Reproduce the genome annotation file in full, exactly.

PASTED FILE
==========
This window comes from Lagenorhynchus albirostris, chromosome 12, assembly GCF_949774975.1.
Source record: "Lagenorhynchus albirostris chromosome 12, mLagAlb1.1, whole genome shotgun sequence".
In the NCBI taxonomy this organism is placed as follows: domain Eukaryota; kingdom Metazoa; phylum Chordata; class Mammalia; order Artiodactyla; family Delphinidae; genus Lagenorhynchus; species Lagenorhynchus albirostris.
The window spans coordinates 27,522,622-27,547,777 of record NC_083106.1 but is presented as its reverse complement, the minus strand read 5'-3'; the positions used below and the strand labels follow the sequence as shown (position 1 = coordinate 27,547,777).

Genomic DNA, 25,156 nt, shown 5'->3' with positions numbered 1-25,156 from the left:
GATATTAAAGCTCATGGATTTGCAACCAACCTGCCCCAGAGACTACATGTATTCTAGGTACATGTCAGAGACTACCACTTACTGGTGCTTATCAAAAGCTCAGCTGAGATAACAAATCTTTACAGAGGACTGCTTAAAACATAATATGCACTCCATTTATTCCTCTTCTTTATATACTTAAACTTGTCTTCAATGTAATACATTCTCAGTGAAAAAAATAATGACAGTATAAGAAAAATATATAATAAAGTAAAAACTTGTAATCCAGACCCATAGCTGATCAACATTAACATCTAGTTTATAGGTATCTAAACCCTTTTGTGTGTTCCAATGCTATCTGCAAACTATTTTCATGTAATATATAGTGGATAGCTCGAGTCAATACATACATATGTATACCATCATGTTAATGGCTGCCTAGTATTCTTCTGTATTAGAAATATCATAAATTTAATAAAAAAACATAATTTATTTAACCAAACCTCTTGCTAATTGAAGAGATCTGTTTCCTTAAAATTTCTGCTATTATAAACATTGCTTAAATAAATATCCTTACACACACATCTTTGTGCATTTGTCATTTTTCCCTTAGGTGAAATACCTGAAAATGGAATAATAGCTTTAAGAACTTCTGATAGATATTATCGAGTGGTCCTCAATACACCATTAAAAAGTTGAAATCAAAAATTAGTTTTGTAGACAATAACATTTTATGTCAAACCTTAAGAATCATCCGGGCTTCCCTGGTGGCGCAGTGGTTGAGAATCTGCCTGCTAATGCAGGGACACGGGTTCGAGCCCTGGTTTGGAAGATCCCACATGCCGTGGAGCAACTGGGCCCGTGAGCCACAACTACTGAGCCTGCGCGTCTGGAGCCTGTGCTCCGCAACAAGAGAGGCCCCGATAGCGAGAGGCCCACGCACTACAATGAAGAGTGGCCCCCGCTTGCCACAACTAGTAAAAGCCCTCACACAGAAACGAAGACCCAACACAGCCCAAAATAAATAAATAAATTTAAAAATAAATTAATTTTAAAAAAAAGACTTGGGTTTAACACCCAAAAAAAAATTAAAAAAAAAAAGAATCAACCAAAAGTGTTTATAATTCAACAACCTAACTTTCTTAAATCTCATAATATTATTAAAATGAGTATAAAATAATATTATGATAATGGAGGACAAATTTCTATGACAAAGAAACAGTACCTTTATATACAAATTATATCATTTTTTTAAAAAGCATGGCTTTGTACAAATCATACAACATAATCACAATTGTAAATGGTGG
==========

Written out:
This window comes from Lagenorhynchus albirostris, chromosome 12, assembly GCF_949774975.1.
Source record: "Lagenorhynchus albirostris chromosome 12, mLagAlb1.1, whole genome shotgun sequence".
In the NCBI taxonomy this organism is placed as follows: domain Eukaryota; kingdom Metazoa; phylum Chordata; class Mammalia; order Artiodactyla; family Delphinidae; genus Lagenorhynchus; species Lagenorhynchus albirostris.
The window spans coordinates 27,522,622-27,547,777 of record NC_083106.1 but is presented as its reverse complement, the minus strand read 5'-3'; the positions used below and the strand labels follow the sequence as shown (position 1 = coordinate 27,547,777).

Genomic DNA, 25,156 nt, shown 5'->3' with positions numbered 1-25,156 from the left:
GATATTAAAGCTCATGGATTTGCAACCAACCTGCCCCAGAGACTACATGTATTCTAGGTACATGTCAGAGACTACCACTTACTGGTGCTTATCAAAAGCTCAGCTGAGATAACAAATCTTTACAGAGGACTGCTTAAAACATAATATGCACTCCATTTATTCCTCTTCTTTATATACTTAAACTTGTCTTCAATGTAATACATTCTCAGTGAAAAAAATAATGACAGTATAAGAAAAATATATAATAAAGTAAAAACTTGTAATCCAGACCCATAGCTGATCAACATTAACATCTAGTTTATAGGTATCTAAACCCTTTTGTGTGTTCCAATGCTATCTGCAAACTATTTTCATGTAATATATAGTGGATAGCTCGAGTCAATACATACATATGTATACCATCATGTTAATGGCTGCCTAGTATTCTTCTGTATTAGAAATATCATAAATTTAATAAAAAAACATAATTTATTTAACCAAACCTCTTGCTAATTGAAGAGATCTGTTTCCTTAAAATTTCTGCTATTATAAACATTGCTTAAATAAATATCCTTACACACACATCTTTGTGCATTTGTCATTTTTCCCTTAGGTGAAATACCTGAAAATGGAATAATAGCTTTAAGAACTTCTGATAGATATTATCGAGTGGTCCTCAATACACCATTAAAAAGTTGAAATCAAAAATTAGTTTTGTAGACAATAACATTTTATGTCAAACCTTAAGAATCATCCGGGCTTCCCTGGTGGCGCAGTGGTTGAGAATCTGCCTGCTAATGCAGGGACACGGGTTCGAGCCCTGGTTTGGAAGATCCCACATGCCGTGGAGCAACTGGGCCCGTGAGCCACAACTACTGAGCCTGCGCGTCTGGAGCCTGTGCTCCGCAACAAGAGAGGCCCCGATAGCGAGAGGCCCACGCACTACAATGAAGAGTGGCCCCCGCTTGCCACAACTAGTAAAAGCCCTCACACAGAAACGAAGACCCAACACAGCCCAAAATAAATAAATAAATTTAAAAATAAATTAATTTTAAAAAAAAGACTTGGGTTTAACACCCAAAAAAAAATTAAAAAAAAAAAGAATCAACCAAAAGTGTTTATAATTCAACAACCTAACTTTCTTAAATCTCATAATATTATTAAAATGAGTATAAAATAATATTATGATAATGGAGGACAAATTTCTATGACAAAGAAACAGTACCTTTATATACAAATTATATCATTTTTTTAAAAAGCATGGCTTTGTACAAATCATACAACATAATCACAATTGTAAATGGTGG